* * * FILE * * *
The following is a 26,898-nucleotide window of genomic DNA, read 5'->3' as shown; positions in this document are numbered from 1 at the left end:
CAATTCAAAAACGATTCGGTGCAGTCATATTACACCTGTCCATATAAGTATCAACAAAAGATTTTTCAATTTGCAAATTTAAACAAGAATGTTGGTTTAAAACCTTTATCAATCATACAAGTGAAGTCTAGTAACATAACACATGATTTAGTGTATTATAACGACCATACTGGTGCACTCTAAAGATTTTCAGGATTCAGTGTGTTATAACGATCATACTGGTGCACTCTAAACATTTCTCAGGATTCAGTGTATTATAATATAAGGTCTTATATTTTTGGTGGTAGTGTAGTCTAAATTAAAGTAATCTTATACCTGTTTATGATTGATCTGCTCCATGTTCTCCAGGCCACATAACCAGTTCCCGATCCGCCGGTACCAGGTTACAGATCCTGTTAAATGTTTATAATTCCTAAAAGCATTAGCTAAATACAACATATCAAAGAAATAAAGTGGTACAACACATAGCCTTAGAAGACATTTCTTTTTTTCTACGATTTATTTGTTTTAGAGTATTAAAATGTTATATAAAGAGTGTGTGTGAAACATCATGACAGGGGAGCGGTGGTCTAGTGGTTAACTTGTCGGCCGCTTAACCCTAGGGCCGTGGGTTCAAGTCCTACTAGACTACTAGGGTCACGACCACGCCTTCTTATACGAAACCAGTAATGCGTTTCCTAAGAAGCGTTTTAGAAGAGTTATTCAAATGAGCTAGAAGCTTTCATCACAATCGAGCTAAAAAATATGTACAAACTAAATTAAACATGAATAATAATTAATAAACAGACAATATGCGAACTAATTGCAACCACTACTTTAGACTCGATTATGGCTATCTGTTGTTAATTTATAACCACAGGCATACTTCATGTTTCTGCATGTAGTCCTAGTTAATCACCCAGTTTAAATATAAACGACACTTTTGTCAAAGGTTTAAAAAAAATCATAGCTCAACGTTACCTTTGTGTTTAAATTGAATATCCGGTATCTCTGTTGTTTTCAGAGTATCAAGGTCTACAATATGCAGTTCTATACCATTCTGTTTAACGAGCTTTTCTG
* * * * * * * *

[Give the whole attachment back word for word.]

The following is a 26,898-nucleotide window of genomic DNA, read 5'->3' as shown; positions in this document are numbered from 1 at the left end:
CAATTCAAAAACGATTCGGTGCAGTCATATTACACCTGTCCATATAAGTATCAACAAAAGATTTTTCAATTTGCAAATTTAAACAAGAATGTTGGTTTAAAACCTTTATCAATCATACAAGTGAAGTCTAGTAACATAACACATGATTTAGTGTATTATAACGACCATACTGGTGCACTCTAAAGATTTTCAGGATTCAGTGTGTTATAACGATCATACTGGTGCACTCTAAACATTTCTCAGGATTCAGTGTATTATAATATAAGGTCTTATATTTTTGGTGGTAGTGTAGTCTAAATTAAAGTAATCTTATACCTGTTTATGATTGATCTGCTCCATGTTCTCCAGGCCACATAACCAGTTCCCGATCCGCCGGTACCAGGTTACAGATCCTGTTAAATGTTTATAATTCCTAAAAGCATTAGCTAAATACAACATATCAAAGAAATAAAGTGGTACAACACATAGCCTTAGAAGACATTTCTTTTTTTCTACGATTTATTTGTTTTAGAGTATTAAAATGTTATATAAAGAGTGTGTGTGAAACATCATGACAGGGGAGCGGTGGTCTAGTGGTTAACTTGTCGGCCGCTTAACCCTAGGGCCGTGGGTTCAAGTCCTACTAGACTACTAGGGTCACGACCACGCCTTCTTATACGAAACCAGTAATGCGTTTCCTAAGAAGCGTTTTAGAAGAGTTATTCAAATGAGCTAGAAGCTTTCATCACAATCGAGCTAAAAAATATGTACAAACTAAATTAAACATGAATAATAATTAATAAACAGACAATATGCGAACTAATTGCAACCACTACTTTAGACTCGATTATGGCTATCTGTTGTTAATTTATAACCACAGGCATACTTCATGTTTCTGCATGTAGTCCTAGTTAATCACCCAGTTTAAATATAAACGACACTTTTGTCAAAGGTTTAAAAAAAATCATAGCTCAACGTTACCTTTGTGTTTAAATTGAATATCCGGTATCTCTGTTGTTTTCAGAGTATCAAGGTCTACAATATGCAGTTCTATACCATTCTGTTTAACGAGCTTTTCTG